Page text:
Complications of the intrauterine device in nulliparous and parous women

Eur J Gen Pract. 2004 Sep;10(3):82-7. doi: 10.3109/13814780409044540.


Objectives: The intrauterine device (IUD) is still related to pelvic inflammatory disease (PID), pregnancy, expulsion, perforation and menstrual problems, particularly in nulliparous women. We aimed to study the complications and symptoms of the intrauterine device in general practice, particularly in nulliparous women.

Methods: We used a retrospective cohort study in four general practices participating in the Nijmegen Continuous Morbidity Registration. Selected women had one or more IUDs inserted between 1981 and 2000. Data on complications, symptoms and removal of the IUD were obtained from the medical records.

Results: 461 women were included, 129 nulliparous and 332 parous women. Users of copper IUDs had a rate of PID of 3.5 per 1000 women-years, rates of (ectopic) pregnancy of 0.6 to 1.1% per year and rates of expulsion of 0 to 1.2% per year. Rates of expulsion for the levonorgestrel-releasing IUDs were 0 to 0.2% per year. Nulliparous women did not show more complications than parous women. Menstrual problems were frequent among users of copper and levonorgestrel-releasing IUDs. One third of the IUDs were removed within the first year after insertion. There was no significant excess of IUD removal among nulliparous women compared with parous women. Main reasons for removal were 'menstrual problems' and 'contraception no longer necessary'.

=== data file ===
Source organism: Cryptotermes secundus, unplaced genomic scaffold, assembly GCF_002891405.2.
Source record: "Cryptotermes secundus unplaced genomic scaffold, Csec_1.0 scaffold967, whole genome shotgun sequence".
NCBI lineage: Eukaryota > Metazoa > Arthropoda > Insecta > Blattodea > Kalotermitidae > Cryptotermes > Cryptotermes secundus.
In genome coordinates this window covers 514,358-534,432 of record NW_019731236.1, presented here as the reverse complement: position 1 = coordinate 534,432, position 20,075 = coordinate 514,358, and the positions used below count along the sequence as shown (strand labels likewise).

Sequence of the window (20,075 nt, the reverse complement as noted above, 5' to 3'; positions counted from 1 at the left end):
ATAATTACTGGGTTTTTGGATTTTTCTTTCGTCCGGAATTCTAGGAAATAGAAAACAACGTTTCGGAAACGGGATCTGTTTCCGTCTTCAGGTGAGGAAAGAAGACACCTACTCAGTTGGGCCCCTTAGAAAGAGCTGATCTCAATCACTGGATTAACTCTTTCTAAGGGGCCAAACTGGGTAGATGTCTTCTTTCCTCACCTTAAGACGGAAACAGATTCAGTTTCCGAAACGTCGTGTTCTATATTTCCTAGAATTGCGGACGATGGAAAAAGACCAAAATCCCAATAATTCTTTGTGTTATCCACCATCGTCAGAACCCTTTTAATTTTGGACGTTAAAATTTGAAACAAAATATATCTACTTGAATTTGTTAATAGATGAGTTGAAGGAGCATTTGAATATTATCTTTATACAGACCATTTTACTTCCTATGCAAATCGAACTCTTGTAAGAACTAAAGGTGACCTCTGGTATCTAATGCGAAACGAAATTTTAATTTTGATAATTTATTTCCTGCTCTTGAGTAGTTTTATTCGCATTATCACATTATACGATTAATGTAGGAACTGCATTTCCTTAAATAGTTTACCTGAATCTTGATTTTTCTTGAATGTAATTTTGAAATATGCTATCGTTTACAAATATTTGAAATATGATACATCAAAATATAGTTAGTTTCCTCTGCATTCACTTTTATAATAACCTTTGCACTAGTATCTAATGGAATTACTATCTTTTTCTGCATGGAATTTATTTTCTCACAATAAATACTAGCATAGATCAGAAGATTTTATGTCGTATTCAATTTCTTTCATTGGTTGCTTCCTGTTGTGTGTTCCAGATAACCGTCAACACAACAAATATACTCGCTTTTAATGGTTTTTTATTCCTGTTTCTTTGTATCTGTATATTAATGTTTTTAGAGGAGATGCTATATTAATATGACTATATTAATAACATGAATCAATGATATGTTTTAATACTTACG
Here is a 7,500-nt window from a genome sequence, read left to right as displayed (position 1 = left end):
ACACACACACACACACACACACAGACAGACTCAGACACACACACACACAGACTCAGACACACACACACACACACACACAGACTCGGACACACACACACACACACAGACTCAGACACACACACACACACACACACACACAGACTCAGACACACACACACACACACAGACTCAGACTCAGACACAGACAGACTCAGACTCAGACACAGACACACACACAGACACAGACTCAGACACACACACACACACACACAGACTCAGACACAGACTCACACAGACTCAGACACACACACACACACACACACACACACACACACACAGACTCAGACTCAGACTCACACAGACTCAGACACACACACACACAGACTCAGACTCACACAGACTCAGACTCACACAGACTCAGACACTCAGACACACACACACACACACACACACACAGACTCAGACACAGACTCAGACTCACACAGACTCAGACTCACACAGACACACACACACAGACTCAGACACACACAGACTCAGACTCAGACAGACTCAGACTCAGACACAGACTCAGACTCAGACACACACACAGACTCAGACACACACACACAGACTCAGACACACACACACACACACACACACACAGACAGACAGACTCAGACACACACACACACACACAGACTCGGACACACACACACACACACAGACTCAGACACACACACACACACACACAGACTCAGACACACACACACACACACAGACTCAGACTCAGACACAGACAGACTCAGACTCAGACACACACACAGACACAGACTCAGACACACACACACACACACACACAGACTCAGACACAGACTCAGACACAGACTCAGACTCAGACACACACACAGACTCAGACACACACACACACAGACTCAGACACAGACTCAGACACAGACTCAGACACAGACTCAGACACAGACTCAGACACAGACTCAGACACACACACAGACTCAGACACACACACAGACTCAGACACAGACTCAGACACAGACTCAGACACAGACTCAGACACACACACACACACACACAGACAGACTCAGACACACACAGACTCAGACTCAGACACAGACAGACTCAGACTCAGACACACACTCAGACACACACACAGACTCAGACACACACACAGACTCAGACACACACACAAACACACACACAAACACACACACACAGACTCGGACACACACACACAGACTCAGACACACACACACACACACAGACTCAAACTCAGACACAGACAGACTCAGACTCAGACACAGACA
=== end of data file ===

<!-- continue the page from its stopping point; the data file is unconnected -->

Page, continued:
Conclusion: Both copper and levonorgestrel-releasing IUDs are safe and highly effective contraceptives, which can adequately be inserted and monitored by general practitioners in nulliparous and parous women.

Publication types

  • Multicenter Study

MeSH terms

  • Adolescent
  • Adult
  • Chi-Square Distribution
  • Cohort Studies
  • Female
  • Humans
  • Intrauterine Devices / adverse effects*
  • Intrauterine Devices / statistics & numerical data
  • Menstruation Disturbances / etiology
  • Middle Aged
  • Parity
  • Pelvic Inflammatory Disease / etiology
  • Pregnancy
  • Retrospective Studies